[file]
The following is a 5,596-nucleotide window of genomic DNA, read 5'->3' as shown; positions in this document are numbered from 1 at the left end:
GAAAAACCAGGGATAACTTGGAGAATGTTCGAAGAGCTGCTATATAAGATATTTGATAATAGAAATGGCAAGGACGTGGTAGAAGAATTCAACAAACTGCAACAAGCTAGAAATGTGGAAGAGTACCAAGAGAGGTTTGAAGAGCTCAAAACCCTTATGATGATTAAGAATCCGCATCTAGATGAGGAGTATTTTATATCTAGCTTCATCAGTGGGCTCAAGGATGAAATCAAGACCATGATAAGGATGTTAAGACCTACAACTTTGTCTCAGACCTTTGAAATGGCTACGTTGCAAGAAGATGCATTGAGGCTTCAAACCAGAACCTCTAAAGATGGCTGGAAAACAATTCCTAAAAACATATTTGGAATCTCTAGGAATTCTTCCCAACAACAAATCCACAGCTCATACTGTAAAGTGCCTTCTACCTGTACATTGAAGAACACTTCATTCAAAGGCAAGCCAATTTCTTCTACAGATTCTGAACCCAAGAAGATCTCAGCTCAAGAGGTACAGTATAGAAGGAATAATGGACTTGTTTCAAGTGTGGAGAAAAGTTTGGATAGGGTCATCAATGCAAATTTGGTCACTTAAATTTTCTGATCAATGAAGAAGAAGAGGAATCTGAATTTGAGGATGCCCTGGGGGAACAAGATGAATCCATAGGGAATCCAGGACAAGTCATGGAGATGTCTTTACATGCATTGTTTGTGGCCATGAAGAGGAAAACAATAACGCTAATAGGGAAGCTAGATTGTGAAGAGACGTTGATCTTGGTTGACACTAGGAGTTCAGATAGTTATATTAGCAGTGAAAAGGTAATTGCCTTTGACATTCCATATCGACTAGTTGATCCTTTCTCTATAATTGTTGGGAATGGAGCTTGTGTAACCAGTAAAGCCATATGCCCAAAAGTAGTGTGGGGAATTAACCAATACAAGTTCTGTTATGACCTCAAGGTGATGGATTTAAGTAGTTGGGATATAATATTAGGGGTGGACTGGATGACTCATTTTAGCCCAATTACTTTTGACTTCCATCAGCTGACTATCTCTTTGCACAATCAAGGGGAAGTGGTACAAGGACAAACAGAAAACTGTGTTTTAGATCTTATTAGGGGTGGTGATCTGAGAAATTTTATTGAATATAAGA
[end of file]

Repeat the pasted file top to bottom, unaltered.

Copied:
The following is a 5,596-nucleotide window of genomic DNA, read 5'->3' as shown; positions in this document are numbered from 1 at the left end:
GAAAAACCAGGGATAACTTGGAGAATGTTCGAAGAGCTGCTATATAAGATATTTGATAATAGAAATGGCAAGGACGTGGTAGAAGAATTCAACAAACTGCAACAAGCTAGAAATGTGGAAGAGTACCAAGAGAGGTTTGAAGAGCTCAAAACCCTTATGATGATTAAGAATCCGCATCTAGATGAGGAGTATTTTATATCTAGCTTCATCAGTGGGCTCAAGGATGAAATCAAGACCATGATAAGGATGTTAAGACCTACAACTTTGTCTCAGACCTTTGAAATGGCTACGTTGCAAGAAGATGCATTGAGGCTTCAAACCAGAACCTCTAAAGATGGCTGGAAAACAATTCCTAAAAACATATTTGGAATCTCTAGGAATTCTTCCCAACAACAAATCCACAGCTCATACTGTAAAGTGCCTTCTACCTGTACATTGAAGAACACTTCATTCAAAGGCAAGCCAATTTCTTCTACAGATTCTGAACCCAAGAAGATCTCAGCTCAAGAGGTACAGTATAGAAGGAATAATGGACTTGTTTCAAGTGTGGAGAAAAGTTTGGATAGGGTCATCAATGCAAATTTGGTCACTTAAATTTTCTGATCAATGAAGAAGAAGAGGAATCTGAATTTGAGGATGCCCTGGGGGAACAAGATGAATCCATAGGGAATCCAGGACAAGTCATGGAGATGTCTTTACATGCATTGTTTGTGGCCATGAAGAGGAAAACAATAACGCTAATAGGGAAGCTAGATTGTGAAGAGACGTTGATCTTGGTTGACACTAGGAGTTCAGATAGTTATATTAGCAGTGAAAAGGTAATTGCCTTTGACATTCCATATCGACTAGTTGATCCTTTCTCTATAATTGTTGGGAATGGAGCTTGTGTAACCAGTAAAGCCATATGCCCAAAAGTAGTGTGGGGAATTAACCAATACAAGTTCTGTTATGACCTCAAGGTGATGGATTTAAGTAGTTGGGATATAATATTAGGGGTGGACTGGATGACTCATTTTAGCCCAATTACTTTTGACTTCCATCAGCTGACTATCTCTTTGCACAATCAAGGGGAAGTGGTACAAGGACAAACAGAAAACTGTGTTTTAGATCTTATTAGGGGTGGTGATCTGAGAAATTTTATTGAATATAAGA